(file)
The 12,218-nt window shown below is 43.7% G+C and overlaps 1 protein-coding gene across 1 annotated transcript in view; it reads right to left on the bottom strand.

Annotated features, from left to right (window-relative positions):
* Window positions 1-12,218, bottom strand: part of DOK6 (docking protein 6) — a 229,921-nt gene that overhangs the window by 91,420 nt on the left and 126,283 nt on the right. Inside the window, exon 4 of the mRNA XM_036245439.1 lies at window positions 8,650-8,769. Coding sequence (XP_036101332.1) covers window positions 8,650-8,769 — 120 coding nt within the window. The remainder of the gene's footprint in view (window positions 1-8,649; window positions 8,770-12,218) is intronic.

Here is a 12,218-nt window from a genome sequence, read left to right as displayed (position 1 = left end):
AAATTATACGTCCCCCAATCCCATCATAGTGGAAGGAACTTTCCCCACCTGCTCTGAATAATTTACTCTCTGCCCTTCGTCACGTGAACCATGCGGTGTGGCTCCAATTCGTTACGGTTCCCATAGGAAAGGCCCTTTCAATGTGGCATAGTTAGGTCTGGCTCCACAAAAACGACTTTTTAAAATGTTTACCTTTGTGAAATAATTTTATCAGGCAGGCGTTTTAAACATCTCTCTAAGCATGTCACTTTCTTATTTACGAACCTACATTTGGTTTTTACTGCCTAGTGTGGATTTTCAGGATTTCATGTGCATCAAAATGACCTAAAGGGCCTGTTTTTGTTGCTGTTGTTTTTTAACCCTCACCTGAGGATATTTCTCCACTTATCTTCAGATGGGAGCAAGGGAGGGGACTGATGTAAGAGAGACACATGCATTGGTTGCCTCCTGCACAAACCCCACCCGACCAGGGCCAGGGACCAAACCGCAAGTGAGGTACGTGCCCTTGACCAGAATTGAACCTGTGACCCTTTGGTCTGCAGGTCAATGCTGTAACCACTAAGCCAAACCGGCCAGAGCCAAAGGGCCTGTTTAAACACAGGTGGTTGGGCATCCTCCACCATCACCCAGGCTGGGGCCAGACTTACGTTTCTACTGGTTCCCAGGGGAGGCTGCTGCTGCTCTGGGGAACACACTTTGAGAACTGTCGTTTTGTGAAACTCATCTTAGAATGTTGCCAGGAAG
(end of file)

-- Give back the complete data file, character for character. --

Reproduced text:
The 12,218-nt window shown below is 43.7% G+C and overlaps 1 protein-coding gene across 1 annotated transcript in view; it reads right to left on the bottom strand.

Annotated features, from left to right (window-relative positions):
* Window positions 1-12,218, bottom strand: part of DOK6 (docking protein 6) — a 229,921-nt gene that overhangs the window by 91,420 nt on the left and 126,283 nt on the right. Inside the window, exon 4 of the mRNA XM_036245439.1 lies at window positions 8,650-8,769. Coding sequence (XP_036101332.1) covers window positions 8,650-8,769 — 120 coding nt within the window. The remainder of the gene's footprint in view (window positions 1-8,649; window positions 8,770-12,218) is intronic.

Here is a 12,218-nt window from a genome sequence, read left to right as displayed (position 1 = left end):
AAATTATACGTCCCCCAATCCCATCATAGTGGAAGGAACTTTCCCCACCTGCTCTGAATAATTTACTCTCTGCCCTTCGTCACGTGAACCATGCGGTGTGGCTCCAATTCGTTACGGTTCCCATAGGAAAGGCCCTTTCAATGTGGCATAGTTAGGTCTGGCTCCACAAAAACGACTTTTTAAAATGTTTACCTTTGTGAAATAATTTTATCAGGCAGGCGTTTTAAACATCTCTCTAAGCATGTCACTTTCTTATTTACGAACCTACATTTGGTTTTTACTGCCTAGTGTGGATTTTCAGGATTTCATGTGCATCAAAATGACCTAAAGGGCCTGTTTTTGTTGCTGTTGTTTTTTAACCCTCACCTGAGGATATTTCTCCACTTATCTTCAGATGGGAGCAAGGGAGGGGACTGATGTAAGAGAGACACATGCATTGGTTGCCTCCTGCACAAACCCCACCCGACCAGGGCCAGGGACCAAACCGCAAGTGAGGTACGTGCCCTTGACCAGAATTGAACCTGTGACCCTTTGGTCTGCAGGTCAATGCTGTAACCACTAAGCCAAACCGGCCAGAGCCAAAGGGCCTGTTTAAACACAGGTGGTTGGGCATCCTCCACCATCACCCAGGCTGGGGCCAGACTTACGTTTCTACTGGTTCCCAGGGGAGGCTGCTGCTGCTCTGGGGAACACACTTTGAGAACTGTCGTTTTGTGAAACTCATCTTAGAATGTTGCCAGGAAG